Diane: In the crisis, MSMEs shall review their go-to-market strategies, based on market change. For those traditional MSMEs involved in international trade business, they need to consider digital transformation in fundamental, including business models, products, and technology. But access to market and information is critical for all MSMEs to survive in this perfect storm, they need to be flexible enough to adapt to the latest situation. The pandemic has changed our routine lives and the way we do business, most of which are happening online. Digital skills can help MSMEs to access to market demands and changing environments instantly.

86insider: We are aware that e-commerce has many challenges, such as dealing with the mismatch of demand and supply and there are still a good majority of people who have yet to accept digital transformation. What are some good practices at DHgate that you think should be adopted as the gold standard for e-commerce?

Diane: Compared with traditional e-commerce, this industry is reshaping, requesting a total solution service combining products and services for buyers, from sourcing to customs. As a digital platform for global cross-border e-commerce MSMEs, we are committed to becoming an incubator and accelerator for them to go global, powered by advanced technologies. We empower sellers to integrate all the links needed for cross-border e-commerce trade, including marketing, logistics and warehousing, payment, e-finance, risk control, customs inspection and taxation, training and standardization and more. 

For example, we have helped hospitals in Canada to source reliable medical supplies from a traditional company, which was never online. We played a critical role in helping manufacturers go digital, establishing an e-commerce business with a green channel. In the meantime, we provide a real-time information platform on product details, production, and market demands, helping buyers to compare different products while consulting details through us with suppliers. Furthermore, in view of products’ priority in helping the frontline, we have been working closely with customs on both sides to provide green channels, digitize all documents and accelerate document reviews. We also worked with China Eastern Airlines and other logistics companies closely, applying big data to forecast production volume and helping logistics to identify and secure local and international logistics capabilities.

Compared with traditional e-commerce, this industry is reshaping, requesting a total solution service combining products and services for buyers, from sourcing to customs. As a digital platform for global cross-border e-commerce MSMEs, we are committed to becoming an incubator and accelerator for them to go global, powered by advanced technologies.

86insider: In the ideal world, we are battling this pandemic not as silos but together as a one people; however in reality that is not the case, is there a gap that you clearly see that is inherent in cross-border e-commerce that can be bridged and if so, who are the necessary parties required to step up to make it possible?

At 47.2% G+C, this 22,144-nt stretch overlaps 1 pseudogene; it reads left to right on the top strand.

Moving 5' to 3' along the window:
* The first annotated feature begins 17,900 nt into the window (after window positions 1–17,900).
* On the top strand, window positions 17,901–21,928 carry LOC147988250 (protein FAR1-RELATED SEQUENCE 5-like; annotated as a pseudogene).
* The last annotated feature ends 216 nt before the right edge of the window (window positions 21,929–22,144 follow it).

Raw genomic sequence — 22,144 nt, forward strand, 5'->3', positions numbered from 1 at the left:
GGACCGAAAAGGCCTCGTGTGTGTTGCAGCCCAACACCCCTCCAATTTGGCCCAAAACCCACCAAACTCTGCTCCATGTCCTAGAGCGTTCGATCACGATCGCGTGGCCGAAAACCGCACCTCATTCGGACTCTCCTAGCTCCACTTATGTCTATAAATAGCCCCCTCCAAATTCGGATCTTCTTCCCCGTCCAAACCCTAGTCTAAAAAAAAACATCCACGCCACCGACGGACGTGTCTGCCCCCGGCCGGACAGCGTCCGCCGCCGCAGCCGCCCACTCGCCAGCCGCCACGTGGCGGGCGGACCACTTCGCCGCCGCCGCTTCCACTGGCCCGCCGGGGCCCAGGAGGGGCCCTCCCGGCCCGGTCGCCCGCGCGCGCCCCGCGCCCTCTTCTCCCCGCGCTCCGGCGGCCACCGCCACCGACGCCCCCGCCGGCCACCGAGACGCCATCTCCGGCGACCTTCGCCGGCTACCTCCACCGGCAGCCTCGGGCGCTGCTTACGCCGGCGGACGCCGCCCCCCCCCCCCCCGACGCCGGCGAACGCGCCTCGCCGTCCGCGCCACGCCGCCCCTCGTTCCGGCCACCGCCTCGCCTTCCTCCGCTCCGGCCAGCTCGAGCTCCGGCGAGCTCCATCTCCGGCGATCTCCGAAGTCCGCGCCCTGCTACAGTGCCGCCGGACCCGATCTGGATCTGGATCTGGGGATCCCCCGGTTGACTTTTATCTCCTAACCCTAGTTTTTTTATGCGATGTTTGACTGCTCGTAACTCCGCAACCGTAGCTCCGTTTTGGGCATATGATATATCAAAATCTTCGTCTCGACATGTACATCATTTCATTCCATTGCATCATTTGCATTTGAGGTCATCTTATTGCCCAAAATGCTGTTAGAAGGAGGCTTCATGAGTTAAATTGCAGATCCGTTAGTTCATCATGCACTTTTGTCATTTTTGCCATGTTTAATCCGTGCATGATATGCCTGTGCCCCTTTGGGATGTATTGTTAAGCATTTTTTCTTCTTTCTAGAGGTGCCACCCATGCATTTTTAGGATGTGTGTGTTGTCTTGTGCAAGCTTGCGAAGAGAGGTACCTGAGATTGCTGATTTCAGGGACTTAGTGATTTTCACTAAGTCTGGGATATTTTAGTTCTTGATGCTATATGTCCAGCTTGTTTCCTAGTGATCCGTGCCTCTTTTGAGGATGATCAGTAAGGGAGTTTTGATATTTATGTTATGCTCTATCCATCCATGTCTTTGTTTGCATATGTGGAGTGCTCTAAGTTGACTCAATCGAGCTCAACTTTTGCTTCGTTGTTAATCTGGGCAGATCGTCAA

Diane: We have actively promoted initiatives in international organizations, including APEC Business Advisory Council and B20, calling on public-private cooperation. We hope that the members and governments can cooperate on the topics of knowledge sharing, technology empowerment, building a resilient global supply chain mechanism, and launching protective equipment online expo. These initiatives can fully utilize members’ strength and promote cooperation in policies and regulations across governments. We believe advanced technologies such as cross-border e-commerce, AI, big data, smart logistics, and e-finance can better help MSMEs to jointly cope with the pandemic.

86insider: How do you think ASEAN countries and companies can work better together to tackle supply chain challenges?

Diane: ASEAN countries are the most dynamic and fast-growing regions in the world. To tackle supply chain challenges, especially in the crisis, we can support the public and private sectors to build up a resilient global supply chain mechanism in this region. This mechanism will help to improve efficiency and reduce barriers in free flow in the region, eliminating the potential long-term impact on all economies.  

We are willing to cooperate with ASEAN countries and business communities, sharing our experience and technology with them, and jointly promoting effective measures and projects. For example, we can collaborate with governments, health organizations, and customs across the region to review product quality standards and usage methods in different counties, to ensure appropriate logistics and supply chains and to accelerate customs clearance for medical supplies. Further, we can apply technologies including big data, e-commerce, cloud, blockchain, smart logistics, and e-finance to provide real-time information on production and market demands through e-commerce platforms, to create transparency on product details and tracing and to share consolidated regulations on products and customs. What’s more, advanced technologies can help manufacturers to optimize production capacity, help logistics to identify and secure local and international logistics capabilities, and provide financial support to manufacturers suffering from financial impacts.

ASEAN countries are the most dynamic and fast-growing regions in the world…We are willing to cooperate with ASEAN countries and business communities, sharing our experience and technology with them, and jointly promoting effective measures and projects.